Richard III’s discovery takes to the stage at the Royal Institution
The story of the death of the last English monarch to die in battle and his unprecedented rediscovery five centuries later will be retold for one of science’s most prestigious lectures at the historic Royal Institution.
Turi King is a Reader in Genetics and Archaeology and Professor of Public Engagement at the University of Leicester. She is perhaps best known for leading the genetics analysis in the King Richard III case leading to the identification of his remains in 2014 which led to his reinterment in Leicester Cathedral in 2015.
In this year's Genetics Society JBS Haldane Lecture, Turi King will discuss leading the international research team involved in the DNA identification work of the remains of Richard III and the current project to sequence his entire genome.
‘King Richard III: the resolution of a 500 year old cold case’ will take place from 7.00pm to 8.30pm on Monday 26 November at the Royal Institution. Standard tickets cost £16, concessions are £10 and Ri Members and Ri Patrons are £7.
As well as her renowned work on Richard III’s DNA, Professor King will also elaborate on her recent involvement in the identification of the remains of the man ‘who shaped early America’, Sir George Yeardley. Governor of Virginia from 1587 to 1627 and popularised by the Sky One series Jamestown, his remains are believed to have been unearthed by archaeologists as part of the Jamestown Rediscovery Project.
Professor King said: “It a tremendous honour to have been awarded the JBS Haldane Lecture for 2018. It recognises people for their ability to communicate science to the general public, something I’m rather passionate about. I’m really looking forward to giving a talk at the Royal Institution again, such a prestigious organisation which has been supporting public engagement in science for over 200 years.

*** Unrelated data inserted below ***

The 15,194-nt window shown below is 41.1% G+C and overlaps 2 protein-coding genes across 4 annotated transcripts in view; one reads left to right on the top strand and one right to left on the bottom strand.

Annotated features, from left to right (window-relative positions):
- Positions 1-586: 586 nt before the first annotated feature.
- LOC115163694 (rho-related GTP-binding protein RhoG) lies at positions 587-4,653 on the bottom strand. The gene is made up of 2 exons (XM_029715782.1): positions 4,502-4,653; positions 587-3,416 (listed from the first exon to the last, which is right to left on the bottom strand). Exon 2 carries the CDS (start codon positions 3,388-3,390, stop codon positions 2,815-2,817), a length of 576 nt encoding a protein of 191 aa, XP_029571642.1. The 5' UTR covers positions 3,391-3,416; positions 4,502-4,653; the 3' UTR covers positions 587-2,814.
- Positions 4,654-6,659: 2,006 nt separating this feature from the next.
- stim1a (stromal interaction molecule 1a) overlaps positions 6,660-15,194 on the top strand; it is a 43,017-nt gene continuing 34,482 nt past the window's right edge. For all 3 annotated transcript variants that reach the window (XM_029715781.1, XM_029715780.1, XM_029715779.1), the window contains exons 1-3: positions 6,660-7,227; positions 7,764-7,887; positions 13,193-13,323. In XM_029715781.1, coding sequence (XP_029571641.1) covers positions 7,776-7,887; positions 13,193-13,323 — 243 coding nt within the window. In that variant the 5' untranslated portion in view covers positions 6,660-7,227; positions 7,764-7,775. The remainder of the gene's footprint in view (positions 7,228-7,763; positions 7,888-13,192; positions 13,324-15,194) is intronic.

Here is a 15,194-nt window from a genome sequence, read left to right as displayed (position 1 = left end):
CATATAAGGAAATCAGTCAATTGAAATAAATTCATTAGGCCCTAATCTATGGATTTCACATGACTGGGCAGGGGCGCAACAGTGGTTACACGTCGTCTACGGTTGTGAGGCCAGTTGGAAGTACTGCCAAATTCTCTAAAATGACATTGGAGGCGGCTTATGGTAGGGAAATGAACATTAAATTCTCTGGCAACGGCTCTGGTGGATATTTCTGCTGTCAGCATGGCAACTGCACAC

“While I’ll be speaking mainly about the Richard III case, I’ll also bring in the latest work I’ve been doing with the Jamestown Rediscovery project. I love that I get to work with people, all bringing their own expertise to the project: I hope to enthuse the public about the power of interdisciplinary research.”
Turi has an unusual background in that she started her career in archaeology in her native Canada, before reading for a BA in Archaeology and Anthropology at the University of Cambridge where she specialised in Biological Anthropology. It was there that she became interested in how genetics could be used to answer questions in history and archaeology, and she moved to the University of Leicester to study molecular genetics, her award-winning PhD being on the link between British surnames and the Y chromosome. All of her subsequent work has combined genetics with history, archaeology, geography, forensics and epidemiology.
Alongside this, she began to develop a public engagement strand to her career, becoming the most prodigious member of staff at the University of Leicester for public engagement work. Alongside giving talks and workshops at schools, she gives numerous lectures ranging from family history groups to a Congressional Breakfast on Capitol Hill. She has advised on and appeared in numerous television and radio programmes and has recently been made a Professor of Public Engagement at the University in recognition of the contribution she continues to make in making science accessible to the general public.
The JBS Haldane Lecture recognises an individual for outstanding ability to communicate topical subjects in genetics research, widely interpreted, to an interested lay audience. This speaker will have a flair for conveying the relevance and excitement of recent advances in genetics in an informative and engaging way. The annual open lecture will be delivered on a topic, and in a place, agreed with the Genetics Society. In addition to delivering the Lecture, the recipient will receive an honorarium of £1,000 and a three-year membership of the Society.